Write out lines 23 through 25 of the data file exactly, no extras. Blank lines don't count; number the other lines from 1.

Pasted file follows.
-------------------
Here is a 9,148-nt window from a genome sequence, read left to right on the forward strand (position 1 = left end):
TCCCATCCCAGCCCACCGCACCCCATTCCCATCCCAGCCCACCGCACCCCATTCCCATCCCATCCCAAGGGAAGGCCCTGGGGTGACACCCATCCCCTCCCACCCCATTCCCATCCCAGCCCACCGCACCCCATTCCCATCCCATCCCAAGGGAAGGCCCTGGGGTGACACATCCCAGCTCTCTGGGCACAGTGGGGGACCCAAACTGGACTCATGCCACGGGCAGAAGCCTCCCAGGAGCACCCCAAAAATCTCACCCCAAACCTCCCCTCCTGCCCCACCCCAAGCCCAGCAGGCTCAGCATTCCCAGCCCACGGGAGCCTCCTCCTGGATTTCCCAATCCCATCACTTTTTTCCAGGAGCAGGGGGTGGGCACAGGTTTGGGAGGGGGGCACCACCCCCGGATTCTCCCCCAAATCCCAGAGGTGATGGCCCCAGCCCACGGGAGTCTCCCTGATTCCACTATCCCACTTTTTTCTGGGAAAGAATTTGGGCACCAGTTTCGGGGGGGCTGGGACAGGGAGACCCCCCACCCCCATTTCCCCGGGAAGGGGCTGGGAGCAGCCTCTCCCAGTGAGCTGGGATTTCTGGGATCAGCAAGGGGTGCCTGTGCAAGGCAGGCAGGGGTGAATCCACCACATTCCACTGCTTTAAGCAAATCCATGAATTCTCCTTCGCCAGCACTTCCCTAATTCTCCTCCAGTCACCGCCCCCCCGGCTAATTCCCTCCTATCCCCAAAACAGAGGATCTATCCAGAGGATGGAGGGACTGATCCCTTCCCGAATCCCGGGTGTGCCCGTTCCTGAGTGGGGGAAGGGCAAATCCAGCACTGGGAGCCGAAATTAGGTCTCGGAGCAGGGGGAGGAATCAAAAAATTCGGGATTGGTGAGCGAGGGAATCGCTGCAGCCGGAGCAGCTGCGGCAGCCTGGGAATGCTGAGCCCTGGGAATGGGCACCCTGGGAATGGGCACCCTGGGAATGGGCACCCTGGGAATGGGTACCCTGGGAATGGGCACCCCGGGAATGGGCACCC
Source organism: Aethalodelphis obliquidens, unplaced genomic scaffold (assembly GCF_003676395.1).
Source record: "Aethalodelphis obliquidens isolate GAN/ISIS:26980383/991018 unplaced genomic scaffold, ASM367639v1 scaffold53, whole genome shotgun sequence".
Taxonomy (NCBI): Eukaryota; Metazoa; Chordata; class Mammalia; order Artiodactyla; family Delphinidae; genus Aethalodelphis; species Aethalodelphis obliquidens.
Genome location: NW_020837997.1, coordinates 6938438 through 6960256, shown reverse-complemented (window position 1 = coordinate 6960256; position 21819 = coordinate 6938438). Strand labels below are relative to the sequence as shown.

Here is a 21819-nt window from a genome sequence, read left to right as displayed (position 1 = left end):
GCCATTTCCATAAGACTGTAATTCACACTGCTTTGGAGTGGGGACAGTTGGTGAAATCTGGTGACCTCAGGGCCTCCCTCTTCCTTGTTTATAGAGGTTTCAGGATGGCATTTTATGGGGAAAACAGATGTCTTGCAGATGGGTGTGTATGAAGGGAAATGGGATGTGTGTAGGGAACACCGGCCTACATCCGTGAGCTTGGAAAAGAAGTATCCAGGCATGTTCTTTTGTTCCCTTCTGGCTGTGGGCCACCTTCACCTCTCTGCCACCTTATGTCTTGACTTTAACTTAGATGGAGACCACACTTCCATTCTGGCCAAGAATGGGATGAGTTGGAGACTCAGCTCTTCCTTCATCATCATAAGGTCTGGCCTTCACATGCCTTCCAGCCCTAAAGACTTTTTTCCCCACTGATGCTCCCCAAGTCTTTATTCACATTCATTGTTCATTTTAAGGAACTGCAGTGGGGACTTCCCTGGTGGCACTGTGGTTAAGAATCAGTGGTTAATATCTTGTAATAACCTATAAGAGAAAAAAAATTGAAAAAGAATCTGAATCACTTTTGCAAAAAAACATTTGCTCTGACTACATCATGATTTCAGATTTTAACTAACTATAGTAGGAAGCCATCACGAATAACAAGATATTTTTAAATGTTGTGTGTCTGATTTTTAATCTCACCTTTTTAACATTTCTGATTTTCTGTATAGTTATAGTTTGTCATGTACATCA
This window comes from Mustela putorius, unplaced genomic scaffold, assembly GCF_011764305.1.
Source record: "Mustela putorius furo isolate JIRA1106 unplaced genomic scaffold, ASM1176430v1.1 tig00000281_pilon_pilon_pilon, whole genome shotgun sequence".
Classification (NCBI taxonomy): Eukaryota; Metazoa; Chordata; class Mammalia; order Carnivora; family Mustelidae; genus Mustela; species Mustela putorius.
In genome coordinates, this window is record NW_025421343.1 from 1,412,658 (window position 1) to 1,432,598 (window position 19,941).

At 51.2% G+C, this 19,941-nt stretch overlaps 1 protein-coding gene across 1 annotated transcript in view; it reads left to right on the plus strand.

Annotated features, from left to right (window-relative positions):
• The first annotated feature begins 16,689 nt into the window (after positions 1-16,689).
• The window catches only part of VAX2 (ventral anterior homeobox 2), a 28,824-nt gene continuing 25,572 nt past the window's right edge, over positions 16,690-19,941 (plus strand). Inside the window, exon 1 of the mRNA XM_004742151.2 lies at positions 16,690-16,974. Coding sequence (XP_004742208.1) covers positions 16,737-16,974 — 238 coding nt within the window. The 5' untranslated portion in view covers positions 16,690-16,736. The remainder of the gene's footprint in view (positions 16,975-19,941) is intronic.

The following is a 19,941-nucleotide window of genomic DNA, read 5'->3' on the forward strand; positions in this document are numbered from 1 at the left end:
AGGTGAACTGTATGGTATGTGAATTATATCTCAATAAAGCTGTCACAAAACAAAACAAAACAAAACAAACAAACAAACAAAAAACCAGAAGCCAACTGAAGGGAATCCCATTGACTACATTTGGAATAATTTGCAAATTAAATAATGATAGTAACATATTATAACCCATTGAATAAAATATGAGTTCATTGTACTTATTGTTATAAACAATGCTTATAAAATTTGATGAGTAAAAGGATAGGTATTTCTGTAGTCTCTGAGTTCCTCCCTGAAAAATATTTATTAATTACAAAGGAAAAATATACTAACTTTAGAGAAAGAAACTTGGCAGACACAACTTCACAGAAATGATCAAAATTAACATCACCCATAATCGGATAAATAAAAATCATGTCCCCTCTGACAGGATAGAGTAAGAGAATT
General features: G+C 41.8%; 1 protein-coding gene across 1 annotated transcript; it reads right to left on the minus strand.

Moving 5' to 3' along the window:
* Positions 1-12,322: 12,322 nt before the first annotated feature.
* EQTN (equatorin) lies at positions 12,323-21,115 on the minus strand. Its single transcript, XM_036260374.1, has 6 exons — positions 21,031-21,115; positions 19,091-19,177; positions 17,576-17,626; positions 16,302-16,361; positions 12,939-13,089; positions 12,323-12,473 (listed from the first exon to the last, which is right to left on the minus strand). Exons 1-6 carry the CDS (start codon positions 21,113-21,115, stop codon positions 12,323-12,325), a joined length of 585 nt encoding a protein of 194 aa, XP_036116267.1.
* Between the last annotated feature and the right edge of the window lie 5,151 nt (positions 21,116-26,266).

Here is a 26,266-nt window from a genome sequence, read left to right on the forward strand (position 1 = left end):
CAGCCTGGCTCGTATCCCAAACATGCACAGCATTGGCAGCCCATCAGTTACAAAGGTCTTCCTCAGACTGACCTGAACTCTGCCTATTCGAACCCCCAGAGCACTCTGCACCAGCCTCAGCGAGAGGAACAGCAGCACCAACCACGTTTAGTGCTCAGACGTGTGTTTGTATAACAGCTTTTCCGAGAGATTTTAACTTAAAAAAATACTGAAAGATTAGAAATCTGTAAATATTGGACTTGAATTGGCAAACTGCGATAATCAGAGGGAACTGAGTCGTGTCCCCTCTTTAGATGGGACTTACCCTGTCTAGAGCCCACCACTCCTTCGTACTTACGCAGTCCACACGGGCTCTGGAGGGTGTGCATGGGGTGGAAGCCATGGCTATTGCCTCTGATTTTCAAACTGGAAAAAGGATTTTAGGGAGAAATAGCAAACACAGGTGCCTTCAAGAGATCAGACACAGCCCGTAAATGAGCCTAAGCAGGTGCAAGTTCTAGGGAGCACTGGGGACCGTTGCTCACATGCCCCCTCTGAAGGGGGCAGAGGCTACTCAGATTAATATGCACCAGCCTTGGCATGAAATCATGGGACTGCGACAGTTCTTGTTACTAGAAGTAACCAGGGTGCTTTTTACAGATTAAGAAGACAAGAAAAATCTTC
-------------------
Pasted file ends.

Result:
* Between the last annotated feature and the right edge of the window lie 5,151 nt (positions 21,116-26,266).

Here is a 26,266-nt window from a genome sequence, read left to right on the forward strand (position 1 = left end):
CAGCCTGGCTCGTATCCCAAACATGCACAGCATTGGCAGCCCATCAGTTACAAAGGTCTTCCTCAGACTGACCTGAACTCTGCCTATTCGAACCCCCAGAGCACTCTGCACCAGCCTCAGCGAGAGGAACAGCAGCACCAACCACGTTTAGTGCTCAGACGTGTGTTTGTATAACAGCTTTTCCGAGAGATTTTAACTTAAAAAAATACTGAAAGATTAGAAATCTGTAAATATTGGACTTGAATTGGCAAACTGCGATAATCAGAGGGAACTGAGTCGTGTCCCCTCTTTAGATGGGACTTACCCTGTCTAGAGCCCACCACTCCTTCGTACTTACGCAGTCCACACGGGCTCTGGAGGGTGTGCATGGGGTGGAAGCCATGGCTATTGCCTCTGATTTTCAAACTGGAAAAAGGATTTTAGGGAGAAATAGCAAACACAGGTGCCTTCAAGAGATCAGACACAGCCCGTAAATGAGCCTAAGCAGGTGCAAGTTCTAGGGAGCACTGGGGACCGTTGCTCACATGCCCCCTCTGAAGGGGGCAGAGGCTACTCAGATTAATATGCACCAGCCTTGGCATGAAATCATGGGACTGCGACAGTTCTTGTTACTAGAAGTAACCAGGGTGCTTTTTACAGATTAAGAAGACAAGAAAAATCTTC